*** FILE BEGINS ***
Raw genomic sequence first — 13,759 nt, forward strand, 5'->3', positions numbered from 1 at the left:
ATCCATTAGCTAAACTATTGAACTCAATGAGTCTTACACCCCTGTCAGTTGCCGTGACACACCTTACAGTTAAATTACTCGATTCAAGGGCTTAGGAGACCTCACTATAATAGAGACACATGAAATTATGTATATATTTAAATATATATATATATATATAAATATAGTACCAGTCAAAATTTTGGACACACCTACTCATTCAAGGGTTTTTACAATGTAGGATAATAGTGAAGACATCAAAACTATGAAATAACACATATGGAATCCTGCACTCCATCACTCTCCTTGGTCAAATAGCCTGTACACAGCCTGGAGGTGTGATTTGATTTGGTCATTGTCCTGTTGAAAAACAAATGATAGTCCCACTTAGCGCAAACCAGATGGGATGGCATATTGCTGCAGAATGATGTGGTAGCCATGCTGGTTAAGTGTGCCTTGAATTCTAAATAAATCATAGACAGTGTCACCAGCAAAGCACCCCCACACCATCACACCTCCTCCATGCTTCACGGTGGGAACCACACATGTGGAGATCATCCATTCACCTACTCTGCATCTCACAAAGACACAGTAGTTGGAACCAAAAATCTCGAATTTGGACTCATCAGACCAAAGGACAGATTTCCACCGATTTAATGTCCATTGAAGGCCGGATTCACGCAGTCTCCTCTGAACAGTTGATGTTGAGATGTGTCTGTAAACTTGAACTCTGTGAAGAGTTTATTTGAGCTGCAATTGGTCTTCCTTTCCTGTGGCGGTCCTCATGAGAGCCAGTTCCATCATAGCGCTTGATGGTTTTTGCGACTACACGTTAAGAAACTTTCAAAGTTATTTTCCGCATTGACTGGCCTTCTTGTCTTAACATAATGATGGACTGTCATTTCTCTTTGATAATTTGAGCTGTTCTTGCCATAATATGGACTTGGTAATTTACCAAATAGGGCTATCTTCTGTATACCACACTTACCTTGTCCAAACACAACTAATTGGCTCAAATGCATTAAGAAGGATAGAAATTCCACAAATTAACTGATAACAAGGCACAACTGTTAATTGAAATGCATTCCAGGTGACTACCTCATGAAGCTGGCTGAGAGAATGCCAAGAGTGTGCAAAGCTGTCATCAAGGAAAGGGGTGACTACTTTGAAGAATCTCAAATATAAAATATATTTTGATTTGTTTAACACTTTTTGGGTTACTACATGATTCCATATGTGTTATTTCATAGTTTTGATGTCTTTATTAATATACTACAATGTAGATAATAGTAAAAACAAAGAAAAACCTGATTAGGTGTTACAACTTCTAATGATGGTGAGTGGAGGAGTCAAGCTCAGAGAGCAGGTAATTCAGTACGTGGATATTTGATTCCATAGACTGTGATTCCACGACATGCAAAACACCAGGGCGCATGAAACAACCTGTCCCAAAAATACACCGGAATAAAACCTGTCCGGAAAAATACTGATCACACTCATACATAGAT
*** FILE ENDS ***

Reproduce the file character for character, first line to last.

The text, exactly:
Raw genomic sequence first — 13,759 nt, forward strand, 5'->3', positions numbered from 1 at the left:
ATCCATTAGCTAAACTATTGAACTCAATGAGTCTTACACCCCTGTCAGTTGCCGTGACACACCTTACAGTTAAATTACTCGATTCAAGGGCTTAGGAGACCTCACTATAATAGAGACACATGAAATTATGTATATATTTAAATATATATATATATATATAAATATAGTACCAGTCAAAATTTTGGACACACCTACTCATTCAAGGGTTTTTACAATGTAGGATAATAGTGAAGACATCAAAACTATGAAATAACACATATGGAATCCTGCACTCCATCACTCTCCTTGGTCAAATAGCCTGTACACAGCCTGGAGGTGTGATTTGATTTGGTCATTGTCCTGTTGAAAAACAAATGATAGTCCCACTTAGCGCAAACCAGATGGGATGGCATATTGCTGCAGAATGATGTGGTAGCCATGCTGGTTAAGTGTGCCTTGAATTCTAAATAAATCATAGACAGTGTCACCAGCAAAGCACCCCCACACCATCACACCTCCTCCATGCTTCACGGTGGGAACCACACATGTGGAGATCATCCATTCACCTACTCTGCATCTCACAAAGACACAGTAGTTGGAACCAAAAATCTCGAATTTGGACTCATCAGACCAAAGGACAGATTTCCACCGATTTAATGTCCATTGAAGGCCGGATTCACGCAGTCTCCTCTGAACAGTTGATGTTGAGATGTGTCTGTAAACTTGAACTCTGTGAAGAGTTTATTTGAGCTGCAATTGGTCTTCCTTTCCTGTGGCGGTCCTCATGAGAGCCAGTTCCATCATAGCGCTTGATGGTTTTTGCGACTACACGTTAAGAAACTTTCAAAGTTATTTTCCGCATTGACTGGCCTTCTTGTCTTAACATAATGATGGACTGTCATTTCTCTTTGATAATTTGAGCTGTTCTTGCCATAATATGGACTTGGTAATTTACCAAATAGGGCTATCTTCTGTATACCACACTTACCTTGTCCAAACACAACTAATTGGCTCAAATGCATTAAGAAGGATAGAAATTCCACAAATTAACTGATAACAAGGCACAACTGTTAATTGAAATGCATTCCAGGTGACTACCTCATGAAGCTGGCTGAGAGAATGCCAAGAGTGTGCAAAGCTGTCATCAAGGAAAGGGGTGACTACTTTGAAGAATCTCAAATATAAAATATATTTTGATTTGTTTAACACTTTTTGGGTTACTACATGATTCCATATGTGTTATTTCATAGTTTTGATGTCTTTATTAATATACTACAATGTAGATAATAGTAAAAACAAAGAAAAACCTGATTAGGTGTTACAACTTCTAATGATGGTGAGTGGAGGAGTCAAGCTCAGAGAGCAGGTAATTCAGTACGTGGATATTTGATTCCATAGACTGTGATTCCACGACATGCAAAACACCAGGGCGCATGAAACAACCTGTCCCAAAAATACACCGGAATAAAACCTGTCCGGAAAAATACTGATCACACTCATACATAGAT